Moot Court is an extracurricular event relating to law that allows students to experience what it would be like to participate in a real Supreme Court hearing. The competition has to do with constitutional law: first, competitors receive a role, petitioner or respondent, and one of two issues. From provided information, students must study the case and all the laws that relate to it, then come up with briefs and oral arguments. The students have direct training from their coaches, as they help finalize briefs and assist in their oral arguments.
The Moot Court competition takes place every Spring. This year’s competition issues were coerced confessions and a hearsay objection. Due to COVID-19, junior Kaitlin Cruz and senior Camila Otero participated in the virtual competition in April. They worked together to address both issues, Otero the hearsay objection and Cruz coerced confessions. To win, competitors pass through rounds. The first round is at the District Court level in front of justices. The team with the best brief and oral arguments advances to the second round. Otero and Cruz won their first round, advancing to the final round, where the pair beat Lincoln High School to win first place.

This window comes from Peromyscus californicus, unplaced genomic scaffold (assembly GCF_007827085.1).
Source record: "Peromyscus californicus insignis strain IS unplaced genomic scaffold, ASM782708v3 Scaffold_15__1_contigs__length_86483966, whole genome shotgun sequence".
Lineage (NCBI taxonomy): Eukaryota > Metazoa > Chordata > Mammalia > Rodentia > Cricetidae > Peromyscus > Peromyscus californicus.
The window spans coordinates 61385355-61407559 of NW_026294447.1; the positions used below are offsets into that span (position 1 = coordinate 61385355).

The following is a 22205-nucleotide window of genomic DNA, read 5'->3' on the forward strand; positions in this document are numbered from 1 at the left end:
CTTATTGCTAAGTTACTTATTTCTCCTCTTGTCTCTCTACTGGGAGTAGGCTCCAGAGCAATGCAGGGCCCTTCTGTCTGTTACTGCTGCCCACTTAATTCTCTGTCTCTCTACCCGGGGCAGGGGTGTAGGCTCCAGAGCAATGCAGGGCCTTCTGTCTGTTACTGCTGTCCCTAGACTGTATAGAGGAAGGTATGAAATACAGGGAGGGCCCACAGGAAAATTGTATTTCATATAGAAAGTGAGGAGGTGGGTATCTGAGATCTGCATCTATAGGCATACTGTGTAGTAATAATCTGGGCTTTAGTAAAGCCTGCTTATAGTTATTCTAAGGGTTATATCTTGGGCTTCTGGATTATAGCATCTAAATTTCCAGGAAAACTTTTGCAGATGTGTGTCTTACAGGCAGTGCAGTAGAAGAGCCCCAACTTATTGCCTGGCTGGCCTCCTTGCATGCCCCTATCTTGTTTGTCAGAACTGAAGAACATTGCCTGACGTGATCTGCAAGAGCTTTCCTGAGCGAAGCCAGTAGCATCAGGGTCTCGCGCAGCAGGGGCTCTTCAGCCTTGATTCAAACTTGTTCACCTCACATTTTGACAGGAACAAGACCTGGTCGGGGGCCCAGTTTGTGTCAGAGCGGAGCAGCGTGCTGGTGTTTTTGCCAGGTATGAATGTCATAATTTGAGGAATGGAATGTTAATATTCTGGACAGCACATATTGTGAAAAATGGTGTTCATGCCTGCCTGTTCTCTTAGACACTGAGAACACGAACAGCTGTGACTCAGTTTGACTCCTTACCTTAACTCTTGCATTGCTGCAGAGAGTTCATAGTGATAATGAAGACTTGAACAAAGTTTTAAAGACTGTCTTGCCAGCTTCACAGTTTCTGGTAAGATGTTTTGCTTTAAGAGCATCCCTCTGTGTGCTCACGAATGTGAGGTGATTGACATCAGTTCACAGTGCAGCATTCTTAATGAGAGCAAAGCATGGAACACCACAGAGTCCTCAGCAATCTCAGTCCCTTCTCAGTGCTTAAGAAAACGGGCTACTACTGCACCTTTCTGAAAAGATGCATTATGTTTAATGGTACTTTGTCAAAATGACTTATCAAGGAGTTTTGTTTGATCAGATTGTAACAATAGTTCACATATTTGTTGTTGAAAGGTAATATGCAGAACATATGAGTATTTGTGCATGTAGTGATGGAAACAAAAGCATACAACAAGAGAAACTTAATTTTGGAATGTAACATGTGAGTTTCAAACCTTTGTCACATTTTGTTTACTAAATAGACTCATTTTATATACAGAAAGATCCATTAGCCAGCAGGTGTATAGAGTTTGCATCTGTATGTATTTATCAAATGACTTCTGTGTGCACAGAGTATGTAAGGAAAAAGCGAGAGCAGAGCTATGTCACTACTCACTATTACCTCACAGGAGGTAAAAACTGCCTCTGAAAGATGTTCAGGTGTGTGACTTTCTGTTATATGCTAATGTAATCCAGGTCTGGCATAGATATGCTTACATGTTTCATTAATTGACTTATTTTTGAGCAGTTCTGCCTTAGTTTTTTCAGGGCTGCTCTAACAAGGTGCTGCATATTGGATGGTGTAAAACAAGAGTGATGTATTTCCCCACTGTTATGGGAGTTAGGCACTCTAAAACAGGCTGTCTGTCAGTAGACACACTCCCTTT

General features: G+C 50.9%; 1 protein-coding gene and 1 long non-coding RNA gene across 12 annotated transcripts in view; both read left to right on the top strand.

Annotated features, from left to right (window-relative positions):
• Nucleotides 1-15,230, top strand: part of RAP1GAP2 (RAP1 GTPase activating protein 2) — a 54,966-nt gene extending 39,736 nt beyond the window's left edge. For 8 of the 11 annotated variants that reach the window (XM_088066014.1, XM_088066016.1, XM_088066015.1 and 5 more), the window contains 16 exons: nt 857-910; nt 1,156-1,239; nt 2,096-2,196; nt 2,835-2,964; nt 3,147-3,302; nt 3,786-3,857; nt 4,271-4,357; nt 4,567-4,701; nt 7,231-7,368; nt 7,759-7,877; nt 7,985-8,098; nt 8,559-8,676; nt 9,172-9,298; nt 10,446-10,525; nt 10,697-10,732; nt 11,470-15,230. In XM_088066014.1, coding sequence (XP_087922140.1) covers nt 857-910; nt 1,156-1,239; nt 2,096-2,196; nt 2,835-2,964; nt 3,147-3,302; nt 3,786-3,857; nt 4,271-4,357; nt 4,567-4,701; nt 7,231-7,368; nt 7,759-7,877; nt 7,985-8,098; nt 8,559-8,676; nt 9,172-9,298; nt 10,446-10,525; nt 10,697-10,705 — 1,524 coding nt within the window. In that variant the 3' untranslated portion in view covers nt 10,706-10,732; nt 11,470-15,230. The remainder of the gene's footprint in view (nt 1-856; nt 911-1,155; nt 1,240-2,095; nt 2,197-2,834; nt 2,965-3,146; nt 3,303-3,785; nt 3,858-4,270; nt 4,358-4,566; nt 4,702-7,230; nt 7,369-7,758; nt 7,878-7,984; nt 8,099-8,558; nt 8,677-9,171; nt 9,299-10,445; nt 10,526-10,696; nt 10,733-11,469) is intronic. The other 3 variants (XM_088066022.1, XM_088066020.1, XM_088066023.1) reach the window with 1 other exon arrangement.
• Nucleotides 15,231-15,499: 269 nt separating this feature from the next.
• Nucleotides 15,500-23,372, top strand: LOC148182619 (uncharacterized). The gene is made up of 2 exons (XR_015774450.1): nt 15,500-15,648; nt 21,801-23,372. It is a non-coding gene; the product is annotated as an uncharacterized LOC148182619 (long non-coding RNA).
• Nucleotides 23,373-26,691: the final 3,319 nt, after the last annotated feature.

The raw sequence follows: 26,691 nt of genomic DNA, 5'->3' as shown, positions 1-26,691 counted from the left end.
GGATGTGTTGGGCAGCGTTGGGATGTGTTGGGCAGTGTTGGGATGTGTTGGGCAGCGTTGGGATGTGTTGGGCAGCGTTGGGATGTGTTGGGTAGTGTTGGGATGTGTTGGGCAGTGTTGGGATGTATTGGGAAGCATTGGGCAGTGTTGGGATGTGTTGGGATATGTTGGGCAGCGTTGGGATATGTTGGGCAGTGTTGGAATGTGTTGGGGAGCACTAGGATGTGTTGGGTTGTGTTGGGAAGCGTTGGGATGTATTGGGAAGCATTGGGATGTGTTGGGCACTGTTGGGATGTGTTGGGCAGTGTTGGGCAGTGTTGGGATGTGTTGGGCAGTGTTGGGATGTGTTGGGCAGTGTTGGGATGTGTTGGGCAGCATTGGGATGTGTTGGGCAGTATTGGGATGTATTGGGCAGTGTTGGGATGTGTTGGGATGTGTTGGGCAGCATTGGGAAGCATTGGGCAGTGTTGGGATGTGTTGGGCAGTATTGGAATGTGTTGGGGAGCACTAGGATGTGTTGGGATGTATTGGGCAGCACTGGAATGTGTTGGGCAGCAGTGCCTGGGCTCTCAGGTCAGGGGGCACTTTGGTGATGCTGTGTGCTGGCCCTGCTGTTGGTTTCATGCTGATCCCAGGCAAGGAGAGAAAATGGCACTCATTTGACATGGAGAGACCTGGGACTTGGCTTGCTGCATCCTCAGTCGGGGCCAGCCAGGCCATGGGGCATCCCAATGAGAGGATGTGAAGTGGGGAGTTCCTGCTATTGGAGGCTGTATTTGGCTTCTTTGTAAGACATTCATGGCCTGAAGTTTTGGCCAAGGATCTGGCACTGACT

Students start preparing for the competition in January and practice Fridays and Saturdays every week until April. “I learned about so many legal topics in depth and was able to improve my public speaking skills significantly,” Otero said.
As the competition is usually conducted in person, under the circumstances, virtual accommodations were made. “Thanks to the dedication of our coaches, we were able to prepare properly and effectively for our virtual competition,” Cruz said.
Both students find Moot Court an “enriching experience” that allows them to continue to grow as writers as well as public speakers. The next Moot Court competition is scheduled for Spring 2021.